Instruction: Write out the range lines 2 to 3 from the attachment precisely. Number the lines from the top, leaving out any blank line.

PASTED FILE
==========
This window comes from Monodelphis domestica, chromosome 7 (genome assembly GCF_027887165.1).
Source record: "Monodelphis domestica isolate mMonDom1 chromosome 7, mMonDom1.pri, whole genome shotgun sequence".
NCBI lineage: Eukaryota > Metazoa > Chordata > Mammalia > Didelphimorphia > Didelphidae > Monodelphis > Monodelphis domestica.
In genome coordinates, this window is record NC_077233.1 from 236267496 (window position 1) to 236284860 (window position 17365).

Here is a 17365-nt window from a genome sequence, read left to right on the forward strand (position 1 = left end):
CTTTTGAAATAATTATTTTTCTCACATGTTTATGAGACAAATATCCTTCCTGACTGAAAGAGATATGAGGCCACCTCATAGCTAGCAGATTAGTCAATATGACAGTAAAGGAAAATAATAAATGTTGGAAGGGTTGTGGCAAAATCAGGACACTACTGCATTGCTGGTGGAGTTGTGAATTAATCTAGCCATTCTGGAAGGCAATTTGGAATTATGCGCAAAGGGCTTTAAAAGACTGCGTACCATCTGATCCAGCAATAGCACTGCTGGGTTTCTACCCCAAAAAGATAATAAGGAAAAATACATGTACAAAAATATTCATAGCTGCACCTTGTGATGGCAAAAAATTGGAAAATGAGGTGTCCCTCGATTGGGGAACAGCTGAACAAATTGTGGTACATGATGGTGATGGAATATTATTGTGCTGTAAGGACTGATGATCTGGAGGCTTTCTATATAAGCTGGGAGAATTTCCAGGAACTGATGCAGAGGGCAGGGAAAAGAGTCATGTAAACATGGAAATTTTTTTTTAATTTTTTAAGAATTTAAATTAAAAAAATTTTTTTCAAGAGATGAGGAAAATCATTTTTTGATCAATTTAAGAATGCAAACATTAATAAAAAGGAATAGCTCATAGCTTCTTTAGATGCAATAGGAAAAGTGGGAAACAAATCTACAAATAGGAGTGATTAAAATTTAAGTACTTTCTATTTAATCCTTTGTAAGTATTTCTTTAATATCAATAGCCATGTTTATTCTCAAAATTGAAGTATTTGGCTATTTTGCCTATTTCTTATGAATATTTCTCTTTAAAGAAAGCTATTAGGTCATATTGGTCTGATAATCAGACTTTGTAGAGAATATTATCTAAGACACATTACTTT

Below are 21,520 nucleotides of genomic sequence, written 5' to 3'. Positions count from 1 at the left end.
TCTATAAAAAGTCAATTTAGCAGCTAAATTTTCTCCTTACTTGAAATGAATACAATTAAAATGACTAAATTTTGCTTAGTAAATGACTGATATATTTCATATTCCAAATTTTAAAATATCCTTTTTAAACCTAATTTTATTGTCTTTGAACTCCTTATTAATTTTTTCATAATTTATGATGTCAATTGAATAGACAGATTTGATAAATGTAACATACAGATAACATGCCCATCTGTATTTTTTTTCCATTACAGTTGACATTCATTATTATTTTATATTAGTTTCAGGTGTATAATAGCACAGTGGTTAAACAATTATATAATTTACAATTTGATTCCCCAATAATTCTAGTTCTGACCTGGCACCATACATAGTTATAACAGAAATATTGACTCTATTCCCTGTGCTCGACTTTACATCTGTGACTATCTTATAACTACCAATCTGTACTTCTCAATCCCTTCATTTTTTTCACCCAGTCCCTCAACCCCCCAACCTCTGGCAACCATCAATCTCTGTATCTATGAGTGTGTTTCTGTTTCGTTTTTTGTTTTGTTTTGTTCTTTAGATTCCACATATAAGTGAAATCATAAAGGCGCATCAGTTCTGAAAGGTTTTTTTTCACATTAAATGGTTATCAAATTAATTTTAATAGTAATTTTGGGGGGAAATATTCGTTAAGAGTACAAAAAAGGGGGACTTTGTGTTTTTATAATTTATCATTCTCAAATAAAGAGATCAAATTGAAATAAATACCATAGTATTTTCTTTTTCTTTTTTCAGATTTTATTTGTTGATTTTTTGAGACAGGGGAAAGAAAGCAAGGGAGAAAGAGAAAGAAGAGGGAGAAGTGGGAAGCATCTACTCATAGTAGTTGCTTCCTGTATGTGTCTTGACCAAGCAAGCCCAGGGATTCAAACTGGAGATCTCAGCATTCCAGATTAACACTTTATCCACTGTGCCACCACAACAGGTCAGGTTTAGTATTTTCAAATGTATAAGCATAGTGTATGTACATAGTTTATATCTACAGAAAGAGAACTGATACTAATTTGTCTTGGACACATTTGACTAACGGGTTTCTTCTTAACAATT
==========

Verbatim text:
Source record: "Monodelphis domestica isolate mMonDom1 chromosome 7, mMonDom1.pri, whole genome shotgun sequence".
NCBI lineage: Eukaryota > Metazoa > Chordata > Mammalia > Didelphimorphia > Didelphidae > Monodelphis > Monodelphis domestica.